Thursday, June 30, 2011

In the Perfect World of Governor Kasich and Don Blankenship

WHAT CAN GOVERNOR JOHN KASICH be thinking today? His approval rating is in the drink. More than 1.3 million Ohioans have signed petitions to place Senate Bill 5 up for a referendum.

Maybe ordinary, working Ohioans don’t want a state where business ride roughshod over anyone in their way. Maybe Ohioans don’t want businessmen to rule their state with an iron grip. Maybe they don’t want to go backwards in time.

It’s a great myth, with Kasich and all the business types—watch Fox News for an hour and you’ll see what swill they spill—that government is inefficient and run by idiots and government employees are incompetent sloths. By comparison, businessmen are wise and moral and just and know exactly what’s best for the economy and know that jobs can only be added if government gets out of the way.

What could possibly go wrong if we simply let the free-market work its magic and let all those great business minds have their way?

IT’ WORTH TAKING NOTE OF A STORY that appeared in The Vindicator, the Warren, Ohio newspaper a few days ago. In one story, we heard that more than a million Ohioans were standing up and saying, “Enough, Governor Kasich, enough.” There was another story, which had nothing to do with Senate Bill 5 on the surface, and everything to do with Senate Bill 5 beneath.

This is a story about what you get when business people have unfettered power. You get Don Blankenship of Massey Energy in West Virginia—a fellow Kasich would probably call a model of good business sense.

You know what they say at Fox News: Government regulation is always bad—too many rules and protections for workers—stupid safety rules and the like. Or, something like: “Regulation is strangling the economy, regulation is killing good jobs.”

At least it doesn’t kill workers.

Recent investigation shows that managers at Massey Energy, a company owned by Blankenship until recently, kept two sets of safety books at the Upper Big Branch mine where an explosion caused the deaths of 29 miners last year. One set was for their use, the other to be shown to government inspectors. It was important, you see, to keep interfering safety experts away and keep coal production operations running smoothly.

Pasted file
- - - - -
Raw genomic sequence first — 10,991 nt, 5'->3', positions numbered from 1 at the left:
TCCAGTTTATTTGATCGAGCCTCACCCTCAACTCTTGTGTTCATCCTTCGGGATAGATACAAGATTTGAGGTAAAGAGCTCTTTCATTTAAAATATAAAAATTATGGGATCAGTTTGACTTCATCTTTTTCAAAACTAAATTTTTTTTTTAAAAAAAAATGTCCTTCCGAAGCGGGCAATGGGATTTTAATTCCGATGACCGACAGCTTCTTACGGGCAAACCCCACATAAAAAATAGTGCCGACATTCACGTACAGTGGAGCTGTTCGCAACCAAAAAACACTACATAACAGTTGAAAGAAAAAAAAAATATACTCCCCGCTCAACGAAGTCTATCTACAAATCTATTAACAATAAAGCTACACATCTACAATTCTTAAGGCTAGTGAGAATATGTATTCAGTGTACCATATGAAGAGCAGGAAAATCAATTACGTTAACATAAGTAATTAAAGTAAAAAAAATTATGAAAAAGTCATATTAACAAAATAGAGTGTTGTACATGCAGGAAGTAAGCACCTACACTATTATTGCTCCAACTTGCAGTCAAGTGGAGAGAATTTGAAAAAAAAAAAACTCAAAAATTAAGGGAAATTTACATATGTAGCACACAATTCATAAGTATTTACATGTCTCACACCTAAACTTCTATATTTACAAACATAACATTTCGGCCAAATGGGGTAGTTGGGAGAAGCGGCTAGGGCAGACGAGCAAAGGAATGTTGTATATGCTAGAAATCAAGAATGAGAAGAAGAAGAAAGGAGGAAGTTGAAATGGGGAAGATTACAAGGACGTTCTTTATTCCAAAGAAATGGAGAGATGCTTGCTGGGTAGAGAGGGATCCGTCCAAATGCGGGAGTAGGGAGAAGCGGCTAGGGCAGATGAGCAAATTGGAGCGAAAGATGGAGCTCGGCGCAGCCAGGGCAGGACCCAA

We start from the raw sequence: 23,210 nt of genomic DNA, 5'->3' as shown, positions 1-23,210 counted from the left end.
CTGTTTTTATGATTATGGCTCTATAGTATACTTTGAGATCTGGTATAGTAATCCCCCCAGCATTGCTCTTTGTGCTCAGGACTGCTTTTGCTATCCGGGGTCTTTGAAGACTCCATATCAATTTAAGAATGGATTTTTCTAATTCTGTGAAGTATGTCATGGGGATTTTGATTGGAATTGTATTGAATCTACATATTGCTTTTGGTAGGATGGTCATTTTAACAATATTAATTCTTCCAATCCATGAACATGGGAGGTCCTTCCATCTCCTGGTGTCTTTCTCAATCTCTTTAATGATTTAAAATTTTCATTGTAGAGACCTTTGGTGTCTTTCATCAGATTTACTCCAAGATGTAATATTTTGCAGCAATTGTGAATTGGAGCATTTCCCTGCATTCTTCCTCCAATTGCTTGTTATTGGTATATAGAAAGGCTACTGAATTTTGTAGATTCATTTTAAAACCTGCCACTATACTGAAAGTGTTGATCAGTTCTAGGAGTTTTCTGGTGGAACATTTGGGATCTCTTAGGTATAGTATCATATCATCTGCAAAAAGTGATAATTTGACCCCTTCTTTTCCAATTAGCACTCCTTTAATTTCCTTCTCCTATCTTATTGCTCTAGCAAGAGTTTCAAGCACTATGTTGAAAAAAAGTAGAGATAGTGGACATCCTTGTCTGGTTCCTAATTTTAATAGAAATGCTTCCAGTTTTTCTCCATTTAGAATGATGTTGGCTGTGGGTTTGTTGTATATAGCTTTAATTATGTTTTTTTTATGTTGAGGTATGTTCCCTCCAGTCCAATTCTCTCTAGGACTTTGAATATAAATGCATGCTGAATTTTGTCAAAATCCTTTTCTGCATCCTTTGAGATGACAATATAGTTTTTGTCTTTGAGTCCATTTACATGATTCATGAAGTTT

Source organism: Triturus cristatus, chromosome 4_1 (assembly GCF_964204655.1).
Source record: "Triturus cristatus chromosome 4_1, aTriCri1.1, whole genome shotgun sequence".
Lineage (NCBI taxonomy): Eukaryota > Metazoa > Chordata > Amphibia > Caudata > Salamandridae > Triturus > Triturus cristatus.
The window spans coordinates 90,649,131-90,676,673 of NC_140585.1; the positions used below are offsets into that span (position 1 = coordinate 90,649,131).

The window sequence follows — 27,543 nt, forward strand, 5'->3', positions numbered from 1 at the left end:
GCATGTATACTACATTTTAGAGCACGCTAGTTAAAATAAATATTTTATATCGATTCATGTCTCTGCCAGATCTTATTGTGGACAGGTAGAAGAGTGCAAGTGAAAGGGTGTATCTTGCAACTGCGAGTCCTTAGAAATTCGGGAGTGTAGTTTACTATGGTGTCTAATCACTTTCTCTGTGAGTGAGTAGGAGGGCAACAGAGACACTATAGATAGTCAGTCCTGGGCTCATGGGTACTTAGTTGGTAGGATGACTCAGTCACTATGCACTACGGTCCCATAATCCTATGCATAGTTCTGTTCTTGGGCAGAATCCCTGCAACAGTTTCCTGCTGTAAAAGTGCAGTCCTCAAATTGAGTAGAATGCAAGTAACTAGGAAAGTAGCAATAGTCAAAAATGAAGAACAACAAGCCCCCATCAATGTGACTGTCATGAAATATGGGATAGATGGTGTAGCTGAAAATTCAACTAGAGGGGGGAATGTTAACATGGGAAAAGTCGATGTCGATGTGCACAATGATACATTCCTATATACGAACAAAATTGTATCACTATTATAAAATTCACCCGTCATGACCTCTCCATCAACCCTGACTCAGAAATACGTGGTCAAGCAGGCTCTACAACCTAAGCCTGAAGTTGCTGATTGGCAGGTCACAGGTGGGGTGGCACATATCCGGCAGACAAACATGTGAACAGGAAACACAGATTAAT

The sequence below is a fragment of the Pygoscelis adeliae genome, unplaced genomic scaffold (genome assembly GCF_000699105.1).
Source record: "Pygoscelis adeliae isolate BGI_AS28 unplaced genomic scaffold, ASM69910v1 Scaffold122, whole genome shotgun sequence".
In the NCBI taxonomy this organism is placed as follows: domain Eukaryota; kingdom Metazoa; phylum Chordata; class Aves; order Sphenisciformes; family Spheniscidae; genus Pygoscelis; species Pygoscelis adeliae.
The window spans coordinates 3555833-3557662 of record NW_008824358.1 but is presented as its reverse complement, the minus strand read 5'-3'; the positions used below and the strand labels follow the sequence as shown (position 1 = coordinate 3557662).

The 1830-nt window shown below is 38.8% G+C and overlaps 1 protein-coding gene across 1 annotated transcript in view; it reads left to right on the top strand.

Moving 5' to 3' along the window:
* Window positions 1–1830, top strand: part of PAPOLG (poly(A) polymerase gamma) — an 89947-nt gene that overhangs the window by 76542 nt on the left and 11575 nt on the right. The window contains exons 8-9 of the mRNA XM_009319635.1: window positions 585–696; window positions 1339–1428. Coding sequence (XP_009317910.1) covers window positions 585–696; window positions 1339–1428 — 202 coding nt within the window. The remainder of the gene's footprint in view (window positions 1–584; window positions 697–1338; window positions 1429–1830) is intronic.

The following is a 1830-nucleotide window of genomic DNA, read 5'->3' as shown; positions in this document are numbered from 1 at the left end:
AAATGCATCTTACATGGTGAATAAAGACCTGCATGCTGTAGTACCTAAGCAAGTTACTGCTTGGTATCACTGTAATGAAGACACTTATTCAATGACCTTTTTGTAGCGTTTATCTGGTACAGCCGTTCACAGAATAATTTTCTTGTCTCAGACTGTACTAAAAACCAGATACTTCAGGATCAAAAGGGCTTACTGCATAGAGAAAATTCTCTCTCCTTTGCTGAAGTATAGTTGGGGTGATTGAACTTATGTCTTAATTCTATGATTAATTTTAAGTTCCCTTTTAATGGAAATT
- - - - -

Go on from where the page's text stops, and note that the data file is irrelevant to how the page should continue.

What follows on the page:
Remember, what the Tea Party people like to say: Second only to Jesus, businessman know best.

The families of the 29 dead workers might disagree. They might call hiding serious safety problems criminal conduct, not free enterprise. People like Kasich, who hate unions, call this a “perfect world.” Twenty-nine dead? No big deal! Profit is what counts.

And counts—and counts.

That’s the world Kasich and Blankenship and the fake journalists at Fox News dream of, a better time when conservatism ruled America and the worker, like the slave who came before him, knew his place.

I think they call it 1890.

THE VOTERS OF THE BUCKEYE STATE don’t want to return to the past and neither do the families of those dead West Virginia miners. So far, one former Massey employee, security chief Hughie Stover, has been indicted for lying to the FBI and federal mine safety officials. Eighteen other Massey officials have refused to testify in the investigation, citing their Fifth Amendment protections. One of them is Mr. Blankenship.

So let’s be clear about why we must defeat Senate Bill 5. In a world run by former Lehman Brothers types like Governor Kasich and owners like Don Blankenships, with the Glenn Becks of the world cheering them on from the media sidelines, it will be open season on worker rights if we don’t fight them.

You don’t have to be some kind of “commie,” as Beck implies, just to know we don’t want to go backwards and wipe out a century of progress. We don’t want to go back to the age of the Robber Barons.

A century ago miners used mules and died by the thousands every year.
That's why we have government safety inspections.

1 comment:

  1. Nicely put, John. Lots of times, government is the solution to problems that business wishes to cause for the benefit of shareholders and profit-takers. Government theoretically has the common good in mind; business usually doesn't even pretend to (even though unlimited good can come from well regulated markets).